10 March 2009
Derek Sherinian’s got a pretty heady career when you think about it. The list of musicians he has played with or guested on releases for is pretty impressive. His work includes jobs with Alice Cooper, KISS, Billy Idol, Yngwie Malmsteen, Gilby Clarke, and countless others. One can’t forget his tenure with Dream Theater as well…while he may only appear on one full length studio album (1997’s Falling into Infinity), he also appears on a live album, the classic EP A Change of Seasons, and handled keyboard parts for the tours from Awake through his departure in 1998.
After leaving Dream Theater, his solo career took a front seat, with 6 solo releases wrapped around a quartet of albums with his newest band, Planet X. 2009 sees the release of a new solo effort, the intriguingly titled Molecular Heinosity. Clocking in at just under 40 minutes, it’s a tightly packed blast of intense progressive metal instrumentals (and one vocal track) based around Sherinian’s always impressive keyboard chops.
Sherinian is joined on this latest release by Brian Tichy on drums, replacing frequent collaborator Simon Phillips. Says Sherinian in the press release for the album, “Unfortunately, I was not able to work with Simon Phillips on Molecular Heinosity, sometimes schedules just do not permit. The result has less of the jazz fusion influence that Simon brings, and I was forced to lean more towards my metal side. Molecular Heinosity is more focused than my past releases. This record is more progressive metal.” Zakk Wylde is perhaps the biggest name on this release, adding some guitar as well as offering vocals on album closer “So Far Gone.” Also appearing on Molecular Heinosity are Virgil Donati (Planet X) on drums and Tony Franklin (Whitesnake) on bass.
The album opens with an impressive epic, “Antarctica.” Long time Sherinian listeners know that his first solo album, titled Planet X, opened with a lengthy multi-part epic, and here Sherinian echoes that release with another multi-faceted instrumental composed by Planet X drummer Virgil Donati. This may come closest to the kind of material Planet X fans are most familiar with; while less fusion-based than some of Planet X’s material, it shares a similar complexity and direction toward intricacy. It’s perhaps a bit less powerfully intense than one might think considering Derek’s statement that the release is “more progressive metal,” yet don’t let that fool you…it’s far from unimpressive.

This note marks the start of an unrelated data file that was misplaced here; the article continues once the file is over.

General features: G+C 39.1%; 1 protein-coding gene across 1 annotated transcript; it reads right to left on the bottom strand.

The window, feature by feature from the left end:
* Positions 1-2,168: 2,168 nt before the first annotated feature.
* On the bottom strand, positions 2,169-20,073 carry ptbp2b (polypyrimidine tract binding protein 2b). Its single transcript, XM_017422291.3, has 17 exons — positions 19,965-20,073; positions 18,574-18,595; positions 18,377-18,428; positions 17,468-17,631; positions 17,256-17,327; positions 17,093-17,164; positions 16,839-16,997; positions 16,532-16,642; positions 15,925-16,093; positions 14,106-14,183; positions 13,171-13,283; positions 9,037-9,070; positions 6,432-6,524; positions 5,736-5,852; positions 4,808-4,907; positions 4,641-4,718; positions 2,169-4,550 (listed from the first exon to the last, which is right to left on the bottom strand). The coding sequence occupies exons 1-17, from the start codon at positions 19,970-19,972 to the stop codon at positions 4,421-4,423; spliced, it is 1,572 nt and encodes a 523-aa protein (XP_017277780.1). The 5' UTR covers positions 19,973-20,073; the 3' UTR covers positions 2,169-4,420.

I’m also pretty fond of “Primal Eleven.” The drumming sounds slightly tribal, and even though I’m not great at counting out time, I’m going to assume the title implies the song is in 11. The guitar work is crunchy and filling, Derek’s choice of keyboard patches is enjoyable and keeps things fresh without sounding too tricksy or cute, and the playing is tight and enjoyable throughout. I especially enjoy the guitar solo about 3:30 in…a bit laid back, even with the quicker tapping bits (or is it sweep picking? Probably more sweep picking, just slowed down), over a restrained Sherinian piano line. It’s just sweet sounding…very enjoyable. This may well be my highlight track on this release.
“Molecular Heinosity” is perhaps the most intense workout on the album. Not letting up for a single moment, it is sheer balls to the wall prog metal, with the only respite being brief interludes of martial drumming with chopped guitar and bass. Elsewhere it is simply sheets of sound, single note lines flying from all corners, asking no quarter and taking no prisoners. If you ever used the word heinous to describe something nearly indescribably intense and impressive, then you’ll be using it here.
The album closes with the strangely eerie “So Far Gone.” Zakk Wylde’s vocals come frightenly close to sounding like Ozzy Osbourne, and they fit the song’s title to a T. I admit that I heard the wind and church bells and expected to have them followed by crashing tritone guitar chords a la Black Sabbath, but the cracked vocals and piano that make up the base of this song are almost more suitable. The song doesn’t remain in a single mode, however, and the heavier bits are all the more heavy for being enclosed in quieter piano-based sections. Almost bluesy in a way that only Sherinian could do, the twisted piece is a fitting closer for this release.
It’s a good thing this release is as ‘short’ as it is; I think 60 or 70 minutes of material like this might have almost been too much to bear on a single listen. Derek’s certainly bloomed in the past 10 years, and Molecular Heinosity is a nice way to celebrate 10 years as a solo artist.
03. Primal Eleven
04. Wings Of Insanity
05. Frozen By Fire
06. The Lone Spaniard
07. Molecular Intro
08. Molecular Heinosity
09. So Far Gone